Irrespective of the type of organisation that you have, or the industry that you are in, your business is interacting with the environment around it. As a result of this interaction, you are subjected to compliance either by industry, organisations, customers, local authorities or the government. Hence, one of the biggest benefits of implementing an ISO 14001-compliant Environmental Management System (EMS) is to communicate the compliance requirements to the top management.
In this article, we will talk about how you can evaluate compliance in ISO 14001 and how your organisation can abide by its commitments. Let us begin.
Compliance obligations in ISO 14001
The ISO 14001 standard gives a lot of importance to compliance. It treats compliance obligations as mandatory items, very similar to legal, federal or statutory regulations and urges these voluntary requirements to be included into the code of practice and even in the expectations of relevant parties, so that they are included in the scope of the EMS.
In fact, during the implementation of the standard itself and acquiring the certificate, business owners need to determine compliance obligations applicable to their organisation and provide proof to the auditor of how they comply with these identified obligations.
The importance of this requirement is so high that the top management must showcase their commitment to compliance by creating a publicly visible and highly transparent document, named the environmental policy. If you want an ISO 14001 ceritificate you need to use ISO consulting services for implementation of the ISO 14001 standard.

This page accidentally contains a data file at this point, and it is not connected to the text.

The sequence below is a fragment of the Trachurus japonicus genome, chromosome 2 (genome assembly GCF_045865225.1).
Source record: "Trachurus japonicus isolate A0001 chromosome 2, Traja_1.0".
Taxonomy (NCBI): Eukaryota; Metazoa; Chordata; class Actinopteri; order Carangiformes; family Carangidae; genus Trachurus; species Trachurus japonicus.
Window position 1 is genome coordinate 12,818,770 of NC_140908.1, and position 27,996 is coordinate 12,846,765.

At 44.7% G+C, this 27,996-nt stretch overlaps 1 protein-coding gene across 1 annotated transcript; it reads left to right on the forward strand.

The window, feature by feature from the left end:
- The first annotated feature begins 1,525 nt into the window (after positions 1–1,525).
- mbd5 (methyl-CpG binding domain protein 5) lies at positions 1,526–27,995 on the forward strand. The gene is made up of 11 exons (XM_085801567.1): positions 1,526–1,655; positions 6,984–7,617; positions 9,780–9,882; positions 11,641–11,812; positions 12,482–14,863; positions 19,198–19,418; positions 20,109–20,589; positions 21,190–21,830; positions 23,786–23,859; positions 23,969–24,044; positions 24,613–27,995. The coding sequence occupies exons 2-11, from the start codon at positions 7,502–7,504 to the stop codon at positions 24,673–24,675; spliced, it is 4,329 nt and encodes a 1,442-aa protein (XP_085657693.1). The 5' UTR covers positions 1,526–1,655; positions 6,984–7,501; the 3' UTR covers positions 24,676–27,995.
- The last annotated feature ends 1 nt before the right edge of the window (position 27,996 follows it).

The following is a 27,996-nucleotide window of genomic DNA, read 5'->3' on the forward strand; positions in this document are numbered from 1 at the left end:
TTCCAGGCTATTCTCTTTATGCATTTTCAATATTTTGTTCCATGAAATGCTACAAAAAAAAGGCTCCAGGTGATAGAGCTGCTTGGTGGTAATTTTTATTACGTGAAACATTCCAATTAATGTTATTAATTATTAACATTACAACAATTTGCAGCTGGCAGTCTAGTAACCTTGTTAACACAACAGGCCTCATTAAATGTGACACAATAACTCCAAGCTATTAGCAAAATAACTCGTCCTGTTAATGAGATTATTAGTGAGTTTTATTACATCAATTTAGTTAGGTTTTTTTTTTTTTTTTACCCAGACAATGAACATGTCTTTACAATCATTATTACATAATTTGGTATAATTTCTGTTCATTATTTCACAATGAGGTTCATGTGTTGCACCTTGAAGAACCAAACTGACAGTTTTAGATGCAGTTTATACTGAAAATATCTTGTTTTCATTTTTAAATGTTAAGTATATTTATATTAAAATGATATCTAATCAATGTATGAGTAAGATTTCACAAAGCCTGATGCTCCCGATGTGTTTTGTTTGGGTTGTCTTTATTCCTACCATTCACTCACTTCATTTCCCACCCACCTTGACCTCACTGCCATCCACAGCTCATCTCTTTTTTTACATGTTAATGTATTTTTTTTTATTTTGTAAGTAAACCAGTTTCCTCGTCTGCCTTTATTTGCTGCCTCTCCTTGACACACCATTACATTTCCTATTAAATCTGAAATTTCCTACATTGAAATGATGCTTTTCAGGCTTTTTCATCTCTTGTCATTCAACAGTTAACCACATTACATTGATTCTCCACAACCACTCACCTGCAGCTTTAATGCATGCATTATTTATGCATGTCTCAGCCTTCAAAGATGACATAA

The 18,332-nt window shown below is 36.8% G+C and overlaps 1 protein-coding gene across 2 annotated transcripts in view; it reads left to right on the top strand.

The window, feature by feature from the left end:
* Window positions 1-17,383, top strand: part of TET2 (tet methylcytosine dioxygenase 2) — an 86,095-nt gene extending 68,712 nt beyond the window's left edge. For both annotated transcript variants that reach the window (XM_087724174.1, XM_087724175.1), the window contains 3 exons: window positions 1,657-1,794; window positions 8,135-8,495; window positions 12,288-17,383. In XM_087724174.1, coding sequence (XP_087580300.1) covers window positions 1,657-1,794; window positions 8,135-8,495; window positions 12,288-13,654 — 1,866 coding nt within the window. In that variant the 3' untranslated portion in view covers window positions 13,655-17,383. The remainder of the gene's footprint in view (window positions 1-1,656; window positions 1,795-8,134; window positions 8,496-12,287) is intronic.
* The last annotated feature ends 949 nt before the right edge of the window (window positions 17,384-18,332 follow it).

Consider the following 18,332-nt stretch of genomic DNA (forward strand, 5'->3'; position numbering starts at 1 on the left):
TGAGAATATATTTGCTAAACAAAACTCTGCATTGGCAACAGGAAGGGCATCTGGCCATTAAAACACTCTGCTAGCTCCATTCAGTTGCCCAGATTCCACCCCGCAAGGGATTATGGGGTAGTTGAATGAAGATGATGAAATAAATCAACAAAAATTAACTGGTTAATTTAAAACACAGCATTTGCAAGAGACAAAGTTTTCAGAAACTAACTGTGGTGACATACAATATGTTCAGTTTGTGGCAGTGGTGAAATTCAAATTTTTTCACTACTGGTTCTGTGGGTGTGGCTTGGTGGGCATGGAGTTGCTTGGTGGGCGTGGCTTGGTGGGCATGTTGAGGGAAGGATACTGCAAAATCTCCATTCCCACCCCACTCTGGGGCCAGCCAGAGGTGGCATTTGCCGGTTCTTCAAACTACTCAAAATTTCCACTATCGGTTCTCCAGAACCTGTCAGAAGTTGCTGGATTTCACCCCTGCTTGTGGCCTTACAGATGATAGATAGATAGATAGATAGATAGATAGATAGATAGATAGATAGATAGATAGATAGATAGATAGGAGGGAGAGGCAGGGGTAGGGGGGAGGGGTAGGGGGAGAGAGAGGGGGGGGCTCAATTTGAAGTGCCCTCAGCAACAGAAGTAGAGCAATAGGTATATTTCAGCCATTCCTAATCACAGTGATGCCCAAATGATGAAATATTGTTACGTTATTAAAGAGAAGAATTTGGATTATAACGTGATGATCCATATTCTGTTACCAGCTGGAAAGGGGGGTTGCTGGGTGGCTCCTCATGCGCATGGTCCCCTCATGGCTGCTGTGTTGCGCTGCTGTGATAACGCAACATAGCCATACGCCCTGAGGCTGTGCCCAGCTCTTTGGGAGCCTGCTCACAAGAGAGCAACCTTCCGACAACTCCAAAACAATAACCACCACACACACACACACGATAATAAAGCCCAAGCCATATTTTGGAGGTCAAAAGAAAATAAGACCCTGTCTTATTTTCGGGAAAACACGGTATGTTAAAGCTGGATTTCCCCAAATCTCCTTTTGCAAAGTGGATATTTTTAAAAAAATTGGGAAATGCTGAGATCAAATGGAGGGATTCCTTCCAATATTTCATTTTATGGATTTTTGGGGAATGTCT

Determine the compliance obligations in ISO 14001
In order to determine the compliance obligations in ISO 14001, it is recommended that the management determines the source, purpose and specific requirements of the obligation, so that they can create the necessary action plan. So, taking the example of emissions, the source of the obligation would be legal, the purpose would be to establish emissions as per the industrial level to integrate pollution prevention and control.
The specific requirement would be to determine if the parent company exceeds the consumption threshold for emissions and the actions would be to develop a plan to reduce emissions and submit the plan to the official authority.
In other words, after the organisation identifies the source of the compliance obligation and determines if it is applicable to their individual circumstances, they must figure out how they are interacting with the environment.
Then, the management must determine if the environmental aspects conform to the applicable compliance obligation, thereby understanding how they are performing in comparison to their peers.
Applicability of compliance obligations in ISO 14001
Compliance obligations are either applicable or dependent upon the quantities involved. For example, if an organisation discharges waste into the nearby water sources, the discharge should be authorised by a license that is issued by a competent authority. This is an example of a compliance obligation that is always applicable.